(aka Creepy Crawlers aka Vac-U-Maker etc)
Mattel's Thingmaker toy was introduced in the 1960's, and is
known under a variety of names and configurations, including the Vac-U-
Creeple Peeple, etc.
Whatever the precise setup, the toy was created for children to make their
own small playthings out of raw materials.
The toy worked by using a simple molding process. One- or two-sided molds were filled with a supplied plastic goop which were then
heated; the goop would firm up and and the result would be a small rubbery item such as a bug or even a miniature plastic toy soldier.
In the case of Vac-U-Form and Vac-U-Maker, children would work a small pump to force the plastic to extrude within (or around) a
Of course, because of the heating element (and the perceived toxicity of the goop), the toy was subject to much parental and nannyist
scrutiny, and as a result, disappeared for some time. It is again available for modern children, however, thanks to companies other
than Mattel; and with the right supervision, it is as safe as any other complicated plaything. (For another hot-element toy of the
60's, see the article on Mattel's Strange Change Machine.)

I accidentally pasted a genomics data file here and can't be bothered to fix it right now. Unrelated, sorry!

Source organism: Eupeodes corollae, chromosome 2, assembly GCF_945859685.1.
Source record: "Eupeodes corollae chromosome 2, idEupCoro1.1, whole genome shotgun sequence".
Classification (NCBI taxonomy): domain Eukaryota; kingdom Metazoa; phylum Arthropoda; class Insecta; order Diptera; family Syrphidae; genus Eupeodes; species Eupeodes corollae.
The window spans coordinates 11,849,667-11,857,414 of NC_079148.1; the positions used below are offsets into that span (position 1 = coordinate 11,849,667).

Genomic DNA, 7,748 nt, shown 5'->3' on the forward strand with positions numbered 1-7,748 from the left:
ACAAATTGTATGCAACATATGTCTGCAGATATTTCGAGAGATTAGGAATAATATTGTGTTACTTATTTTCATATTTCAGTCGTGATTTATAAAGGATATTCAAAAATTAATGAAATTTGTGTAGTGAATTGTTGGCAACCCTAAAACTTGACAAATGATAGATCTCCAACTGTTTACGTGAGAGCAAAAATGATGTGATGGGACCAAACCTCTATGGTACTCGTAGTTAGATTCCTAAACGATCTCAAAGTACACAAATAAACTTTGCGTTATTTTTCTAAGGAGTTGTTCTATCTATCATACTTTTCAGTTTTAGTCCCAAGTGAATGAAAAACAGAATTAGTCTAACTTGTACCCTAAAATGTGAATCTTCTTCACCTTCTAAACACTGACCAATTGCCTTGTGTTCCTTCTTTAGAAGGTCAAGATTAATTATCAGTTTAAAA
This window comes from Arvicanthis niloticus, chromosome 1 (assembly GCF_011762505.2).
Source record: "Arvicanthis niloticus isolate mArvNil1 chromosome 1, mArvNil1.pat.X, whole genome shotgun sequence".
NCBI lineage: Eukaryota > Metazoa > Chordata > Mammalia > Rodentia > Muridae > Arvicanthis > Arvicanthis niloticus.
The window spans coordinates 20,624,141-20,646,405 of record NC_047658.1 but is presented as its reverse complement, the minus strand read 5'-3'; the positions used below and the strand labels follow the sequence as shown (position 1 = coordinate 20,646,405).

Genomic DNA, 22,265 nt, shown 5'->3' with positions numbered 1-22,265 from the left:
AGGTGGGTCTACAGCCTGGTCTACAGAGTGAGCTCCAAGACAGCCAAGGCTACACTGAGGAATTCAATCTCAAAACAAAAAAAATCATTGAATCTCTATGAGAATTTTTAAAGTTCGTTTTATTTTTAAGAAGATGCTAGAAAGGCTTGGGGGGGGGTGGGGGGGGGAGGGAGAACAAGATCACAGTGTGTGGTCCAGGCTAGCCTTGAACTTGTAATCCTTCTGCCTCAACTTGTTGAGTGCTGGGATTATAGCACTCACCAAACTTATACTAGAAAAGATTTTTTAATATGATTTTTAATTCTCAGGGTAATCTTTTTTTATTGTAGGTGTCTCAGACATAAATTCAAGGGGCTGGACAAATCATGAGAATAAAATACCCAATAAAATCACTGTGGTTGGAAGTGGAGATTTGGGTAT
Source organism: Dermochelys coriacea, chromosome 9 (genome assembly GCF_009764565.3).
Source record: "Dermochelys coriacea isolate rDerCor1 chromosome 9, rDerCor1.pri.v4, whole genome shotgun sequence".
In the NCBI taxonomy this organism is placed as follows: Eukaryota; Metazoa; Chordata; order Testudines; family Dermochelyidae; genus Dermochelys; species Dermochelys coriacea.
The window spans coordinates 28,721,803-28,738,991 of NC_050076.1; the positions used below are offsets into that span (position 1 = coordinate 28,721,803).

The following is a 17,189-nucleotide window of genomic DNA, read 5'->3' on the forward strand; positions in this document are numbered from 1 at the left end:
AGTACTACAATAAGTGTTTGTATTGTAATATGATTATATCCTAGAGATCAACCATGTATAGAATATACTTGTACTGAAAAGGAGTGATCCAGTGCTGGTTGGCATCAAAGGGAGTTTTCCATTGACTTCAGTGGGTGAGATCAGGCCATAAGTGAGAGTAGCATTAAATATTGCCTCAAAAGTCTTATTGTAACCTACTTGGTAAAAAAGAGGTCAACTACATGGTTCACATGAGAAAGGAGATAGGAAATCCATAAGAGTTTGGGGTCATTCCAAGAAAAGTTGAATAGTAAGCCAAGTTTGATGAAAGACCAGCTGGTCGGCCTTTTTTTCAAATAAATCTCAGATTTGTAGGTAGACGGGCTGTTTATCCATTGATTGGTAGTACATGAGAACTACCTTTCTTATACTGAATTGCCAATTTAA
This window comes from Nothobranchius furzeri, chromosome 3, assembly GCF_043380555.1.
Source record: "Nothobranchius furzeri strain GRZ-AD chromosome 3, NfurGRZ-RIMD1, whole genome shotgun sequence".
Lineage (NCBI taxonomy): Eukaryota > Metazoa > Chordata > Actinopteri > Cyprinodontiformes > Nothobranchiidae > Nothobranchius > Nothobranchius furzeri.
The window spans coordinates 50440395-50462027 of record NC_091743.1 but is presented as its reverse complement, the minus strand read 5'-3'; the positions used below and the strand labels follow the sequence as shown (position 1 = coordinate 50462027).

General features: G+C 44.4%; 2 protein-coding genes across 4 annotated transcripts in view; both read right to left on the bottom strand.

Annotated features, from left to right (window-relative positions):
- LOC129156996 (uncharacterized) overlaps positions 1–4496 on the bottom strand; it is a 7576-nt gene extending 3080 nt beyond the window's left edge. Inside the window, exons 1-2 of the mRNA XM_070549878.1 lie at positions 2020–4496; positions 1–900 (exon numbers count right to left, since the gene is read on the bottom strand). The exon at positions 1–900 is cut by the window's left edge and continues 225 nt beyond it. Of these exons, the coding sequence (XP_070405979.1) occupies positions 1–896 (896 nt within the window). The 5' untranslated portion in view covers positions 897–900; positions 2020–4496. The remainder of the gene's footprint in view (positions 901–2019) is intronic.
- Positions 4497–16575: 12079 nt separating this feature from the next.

The most popular Thingmaker spinoff sets included:
Vac-U-Form and Vac-U-Maker - the original toys which actually preceded Thingmaker. Beginning with Vac-U-Maker, kids could make their
own little plastic versions of bugs, lizards, toads, and spiders.
Creepy Crawlers - the original toy to fall under the category line of 'Thingmaker.' It contained molds for a surprisingly large
variety of creatures, and even included small clear-plastic wings to attach to the flying insects. An offshoot of this was the Giant
Creepy Crawlers set, which featured larger insects, one to a mold (whereas the previous set's molds allowed the creation of two smaller
creepies at once).
Fright Factory - a delightfully fiendish set which allowed kids to create 'scary' items like little skeletons, shrunken heads, and
even vampire teeth to wear to the dentist's office.
Creeple Peeple - a set for producing weird little creatures (like something out of a Basil Wolverton nightmare), complete with arms
and legs, that one could stick on a pencil to make little figures.
Fun Flowers - this being the 1960's, kids could make their own little plastic flowers in a variety of designs and colors.
Fighting Men - for producing little plastic toy soldiers. Actually one of the more innovative sets, this one allowed to kids to also
create little weapons and accessories for their very GI Joe-like little warriors.
Super Cartoon Maker - this set allowed kids to make their own little comic strips; molds were provided to create miniature Peanuts
characters such as Snoopy and Linus, and kids would place the plastic figures over a printed comic-like background.